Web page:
This documentary was the inspiration behind the creation of a permanent exhibit which presents the history of psychiatry as well as information on the state of psychiatry today using interviews with more than 160 doctors, attorneys, educators, survivors and experts on the mental health industry to shine the light of truth on the multi-billion dollar psychiatric industry. Located at the CCHR center in downtown Clearwater, almost 5,000 people have toured the Psychiatry: An Industry of Death museum since it opened in 2015 including elected officials, attorneys, psychiatric nursing students and concerned individuals from across the state. The 2-hour self-guided tour is free of charge and open to the general public 7 days a week.

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13 Feb

CCHR Florida To Host International Holocaust Memorial Day Commemoration

HolocaustThe Citizens Commission on Human Rights(CCHR) of Florida, a nonprofit mental health watchdog organization dedicated to eradicating psychiatric abuses, will be participating in the International Holocaust Memorial Day commemoration on Friday, January 26, 2018 by hosting a dinner event to gather the community in remembrance of the Holocaust.

The systematic murder of around two-thirds of the Jewish population of Europe, known commonly as the Holocaust, but also referred to as the Shoah, is commemorated each year on the day that the Auschwitz concentration camp was liberated by the Soviets, nearly 8 months before the official end of the war. The Holocaust Memorial Day, or Holocaust Remembrance Day, refers to various countries’ designated annual day of commemoration honoring the victims, survivors, and rescuers of the Holocaust during the Nazi German regime.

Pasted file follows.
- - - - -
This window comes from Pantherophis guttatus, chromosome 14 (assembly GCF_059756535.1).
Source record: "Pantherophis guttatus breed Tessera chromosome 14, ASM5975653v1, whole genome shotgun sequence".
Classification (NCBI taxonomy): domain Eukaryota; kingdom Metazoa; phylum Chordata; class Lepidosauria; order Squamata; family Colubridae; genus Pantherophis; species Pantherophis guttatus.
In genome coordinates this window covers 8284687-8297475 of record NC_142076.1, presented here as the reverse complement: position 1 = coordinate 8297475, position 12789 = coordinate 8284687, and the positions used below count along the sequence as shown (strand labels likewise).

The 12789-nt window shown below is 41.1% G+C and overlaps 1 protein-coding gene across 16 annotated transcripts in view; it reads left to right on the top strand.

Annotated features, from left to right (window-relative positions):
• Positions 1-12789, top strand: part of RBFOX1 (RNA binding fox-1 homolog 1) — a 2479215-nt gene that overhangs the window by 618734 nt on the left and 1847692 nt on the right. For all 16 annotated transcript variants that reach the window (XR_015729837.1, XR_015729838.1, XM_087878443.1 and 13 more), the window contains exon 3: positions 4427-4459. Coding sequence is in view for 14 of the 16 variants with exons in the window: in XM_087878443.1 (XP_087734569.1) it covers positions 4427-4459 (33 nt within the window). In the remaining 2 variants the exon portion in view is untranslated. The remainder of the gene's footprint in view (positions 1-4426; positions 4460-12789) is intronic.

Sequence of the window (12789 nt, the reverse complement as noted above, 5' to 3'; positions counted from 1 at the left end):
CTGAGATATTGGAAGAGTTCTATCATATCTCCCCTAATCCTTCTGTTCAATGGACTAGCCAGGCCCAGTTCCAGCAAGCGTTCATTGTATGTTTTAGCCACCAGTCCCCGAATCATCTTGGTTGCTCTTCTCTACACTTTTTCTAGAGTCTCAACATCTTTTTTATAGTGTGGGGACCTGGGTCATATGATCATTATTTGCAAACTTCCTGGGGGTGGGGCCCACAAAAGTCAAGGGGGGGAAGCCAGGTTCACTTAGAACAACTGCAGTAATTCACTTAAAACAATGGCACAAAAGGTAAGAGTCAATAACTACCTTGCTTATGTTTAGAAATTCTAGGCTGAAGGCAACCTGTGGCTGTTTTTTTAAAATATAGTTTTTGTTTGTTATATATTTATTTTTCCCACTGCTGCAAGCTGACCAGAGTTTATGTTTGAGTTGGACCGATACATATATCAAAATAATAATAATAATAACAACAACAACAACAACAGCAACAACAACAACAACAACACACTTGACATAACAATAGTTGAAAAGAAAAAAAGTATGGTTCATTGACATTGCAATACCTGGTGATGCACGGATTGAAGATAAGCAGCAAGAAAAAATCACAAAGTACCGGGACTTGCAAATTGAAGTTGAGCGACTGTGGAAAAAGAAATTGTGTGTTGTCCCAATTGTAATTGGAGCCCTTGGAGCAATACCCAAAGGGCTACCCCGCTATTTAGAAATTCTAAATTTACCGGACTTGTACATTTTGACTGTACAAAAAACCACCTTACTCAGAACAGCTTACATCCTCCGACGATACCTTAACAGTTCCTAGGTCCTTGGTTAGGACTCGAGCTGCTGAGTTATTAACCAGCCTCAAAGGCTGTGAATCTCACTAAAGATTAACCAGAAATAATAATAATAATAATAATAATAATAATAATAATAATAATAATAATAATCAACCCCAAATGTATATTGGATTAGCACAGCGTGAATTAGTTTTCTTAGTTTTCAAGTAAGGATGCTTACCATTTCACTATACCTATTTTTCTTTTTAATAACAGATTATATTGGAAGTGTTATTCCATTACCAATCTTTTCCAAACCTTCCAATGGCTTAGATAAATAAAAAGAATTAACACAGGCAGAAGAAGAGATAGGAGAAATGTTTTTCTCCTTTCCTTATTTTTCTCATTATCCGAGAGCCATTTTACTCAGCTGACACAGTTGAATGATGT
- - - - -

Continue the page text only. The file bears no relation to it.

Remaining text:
CCHR will be co-hosting a complimentary dinner event with the Tampa Church of Scientology at the National Historic Landmark, Ybor Square, located at 1300 E. 8th Ave., Tampa, FL 33605 on Friday, January 26, 2018. Open to everyone, from 5:30 – 7:30 PM, attendees will hear international Israeli singer, Ms. Judy Bechar, perform a special song, “My Yiddishe Momme,” in the memory of the victims. Ms. Bechar and CCHR Florida’s Executive Director, Samuel Guillard, will give a brief presentation that expands on the Holocaust, its origination, and the widespread impact it has on society even today.

In fact, before the Nazi regime even came to power, German psychiatrists proposed the extermination of mental health patients and developed processes and systems to murder patients by the thousands with euthanasia, including eugenically sterilizing patients. Then, during Nazi Germany’s reign, organized psychiatry operated 6 psychiatric facilities that aimed and succeeded in the killing of 100,000 German mental patients. These psychiatric facilities provided the training, personnel, and technologies to create the mass extermination camps for the Holocaust which ended up killing millions of Jews and other peoples that the Nazi psychiatrists deemed unworthy of life. Medical professionals who participated in the post-Holocaust Nuremberg trials concluded that the Holocaust would not have factually taken place without psychiatry’s influence and irreplaceable role.